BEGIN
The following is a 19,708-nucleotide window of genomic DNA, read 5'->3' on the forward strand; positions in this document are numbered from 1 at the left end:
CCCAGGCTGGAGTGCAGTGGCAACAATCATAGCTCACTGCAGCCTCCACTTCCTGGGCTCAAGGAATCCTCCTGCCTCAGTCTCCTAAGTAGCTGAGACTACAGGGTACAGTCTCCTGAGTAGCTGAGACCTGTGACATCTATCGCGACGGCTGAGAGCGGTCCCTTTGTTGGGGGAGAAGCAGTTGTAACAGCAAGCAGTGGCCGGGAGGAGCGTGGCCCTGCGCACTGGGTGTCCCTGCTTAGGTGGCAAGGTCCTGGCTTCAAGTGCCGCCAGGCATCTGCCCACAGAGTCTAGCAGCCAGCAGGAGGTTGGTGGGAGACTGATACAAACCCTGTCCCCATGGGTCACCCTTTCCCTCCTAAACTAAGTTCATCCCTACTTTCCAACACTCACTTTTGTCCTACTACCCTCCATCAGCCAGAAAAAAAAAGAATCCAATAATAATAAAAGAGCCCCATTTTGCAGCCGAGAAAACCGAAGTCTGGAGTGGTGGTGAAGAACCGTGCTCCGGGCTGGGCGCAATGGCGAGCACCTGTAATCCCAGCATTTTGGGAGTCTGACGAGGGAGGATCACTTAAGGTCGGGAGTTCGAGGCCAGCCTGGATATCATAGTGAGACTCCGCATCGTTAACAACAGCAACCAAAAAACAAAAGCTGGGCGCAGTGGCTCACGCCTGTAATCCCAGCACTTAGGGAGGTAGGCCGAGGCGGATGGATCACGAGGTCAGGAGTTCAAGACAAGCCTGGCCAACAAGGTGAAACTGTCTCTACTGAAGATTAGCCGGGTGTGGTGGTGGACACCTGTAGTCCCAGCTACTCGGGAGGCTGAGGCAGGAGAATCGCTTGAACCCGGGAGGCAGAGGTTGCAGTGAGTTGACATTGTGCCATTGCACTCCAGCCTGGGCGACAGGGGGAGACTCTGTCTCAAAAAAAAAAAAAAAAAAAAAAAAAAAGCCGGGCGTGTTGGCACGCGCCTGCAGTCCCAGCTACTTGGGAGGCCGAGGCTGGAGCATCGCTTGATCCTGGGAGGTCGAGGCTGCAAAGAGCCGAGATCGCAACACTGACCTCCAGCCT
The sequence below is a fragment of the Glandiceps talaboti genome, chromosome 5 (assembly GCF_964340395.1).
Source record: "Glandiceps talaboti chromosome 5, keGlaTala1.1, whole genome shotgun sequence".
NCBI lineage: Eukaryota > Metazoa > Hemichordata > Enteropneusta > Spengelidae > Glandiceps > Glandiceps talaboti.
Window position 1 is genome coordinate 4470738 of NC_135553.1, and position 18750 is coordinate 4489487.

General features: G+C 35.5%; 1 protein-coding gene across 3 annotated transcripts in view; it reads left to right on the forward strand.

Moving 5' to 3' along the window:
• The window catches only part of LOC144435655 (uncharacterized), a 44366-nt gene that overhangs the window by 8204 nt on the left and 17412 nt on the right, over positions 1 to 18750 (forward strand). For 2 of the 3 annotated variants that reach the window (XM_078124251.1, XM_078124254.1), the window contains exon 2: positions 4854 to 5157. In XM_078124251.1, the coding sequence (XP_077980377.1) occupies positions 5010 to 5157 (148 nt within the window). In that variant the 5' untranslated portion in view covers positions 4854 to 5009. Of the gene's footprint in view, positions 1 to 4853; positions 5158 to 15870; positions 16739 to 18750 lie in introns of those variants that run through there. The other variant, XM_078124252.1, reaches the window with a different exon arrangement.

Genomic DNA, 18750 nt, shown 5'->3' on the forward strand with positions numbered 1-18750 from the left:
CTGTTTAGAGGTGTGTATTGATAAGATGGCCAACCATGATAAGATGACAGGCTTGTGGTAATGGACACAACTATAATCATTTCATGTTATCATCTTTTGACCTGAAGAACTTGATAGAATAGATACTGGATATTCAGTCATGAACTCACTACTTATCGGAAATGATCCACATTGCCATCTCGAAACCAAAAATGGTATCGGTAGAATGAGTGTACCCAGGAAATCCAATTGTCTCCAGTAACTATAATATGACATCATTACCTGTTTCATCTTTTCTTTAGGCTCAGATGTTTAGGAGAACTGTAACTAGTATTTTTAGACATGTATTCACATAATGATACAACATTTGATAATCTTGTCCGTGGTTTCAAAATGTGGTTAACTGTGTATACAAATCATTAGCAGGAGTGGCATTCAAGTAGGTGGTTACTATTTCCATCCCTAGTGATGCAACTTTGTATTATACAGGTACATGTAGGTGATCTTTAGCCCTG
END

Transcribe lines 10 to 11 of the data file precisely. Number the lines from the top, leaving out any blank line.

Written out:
Genomic DNA, 18750 nt, shown 5'->3' on the forward strand with positions numbered 1-18750 from the left:
CTGTTTAGAGGTGTGTATTGATAAGATGGCCAACCATGATAAGATGACAGGCTTGTGGTAATGGACACAACTATAATCATTTCATGTTATCATCTTTTGACCTGAAGAACTTGATAGAATAGATACTGGATATTCAGTCATGAACTCACTACTTATCGGAAATGATCCACATTGCCATCTCGAAACCAAAAATGGTATCGGTAGAATGAGTGTACCCAGGAAATCCAATTGTCTCCAGTAACTATAATATGACATCATTACCTGTTTCATCTTTTCTTTAGGCTCAGATGTTTAGGAGAACTGTAACTAGTATTTTTAGACATGTATTCACATAATGATACAACATTTGATAATCTTGTCCGTGGTTTCAAAATGTGGTTAACTGTGTATACAAATCATTAGCAGGAGTGGCATTCAAGTAGGTGGTTACTATTTCCATCCCTAGTGATGCAACTTTGTATTATACAGGTACATGTAGGTGATCTTTAGCCCTG